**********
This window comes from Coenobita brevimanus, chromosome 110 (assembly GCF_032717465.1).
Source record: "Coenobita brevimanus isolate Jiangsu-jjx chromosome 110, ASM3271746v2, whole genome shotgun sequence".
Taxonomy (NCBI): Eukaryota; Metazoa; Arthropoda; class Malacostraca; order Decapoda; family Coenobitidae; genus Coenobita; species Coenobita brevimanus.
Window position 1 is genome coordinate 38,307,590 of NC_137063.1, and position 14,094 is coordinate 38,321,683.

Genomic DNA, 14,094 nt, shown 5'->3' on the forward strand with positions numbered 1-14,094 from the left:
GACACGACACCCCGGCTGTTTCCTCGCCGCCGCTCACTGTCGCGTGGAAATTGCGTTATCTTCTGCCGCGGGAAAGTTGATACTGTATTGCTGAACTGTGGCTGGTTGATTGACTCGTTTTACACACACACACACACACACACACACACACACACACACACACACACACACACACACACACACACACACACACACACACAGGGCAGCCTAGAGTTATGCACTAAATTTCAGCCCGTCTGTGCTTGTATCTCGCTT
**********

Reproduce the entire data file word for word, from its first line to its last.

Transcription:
This window comes from Coenobita brevimanus, chromosome 110 (assembly GCF_032717465.1).
Source record: "Coenobita brevimanus isolate Jiangsu-jjx chromosome 110, ASM3271746v2, whole genome shotgun sequence".
Taxonomy (NCBI): Eukaryota; Metazoa; Arthropoda; class Malacostraca; order Decapoda; family Coenobitidae; genus Coenobita; species Coenobita brevimanus.
Window position 1 is genome coordinate 38,307,590 of NC_137063.1, and position 14,094 is coordinate 38,321,683.

Genomic DNA, 14,094 nt, shown 5'->3' on the forward strand with positions numbered 1-14,094 from the left:
GACACGACACCCCGGCTGTTTCCTCGCCGCCGCTCACTGTCGCGTGGAAATTGCGTTATCTTCTGCCGCGGGAAAGTTGATACTGTATTGCTGAACTGTGGCTGGTTGATTGACTCGTTTTACACACACACACACACACACACACACACACACACACACACACACACACACACACACACACACACACACACACACACACAGGGCAGCCTAGAGTTATGCACTAAATTTCAGCCCGTCTGTGCTTGTATCTCGCTT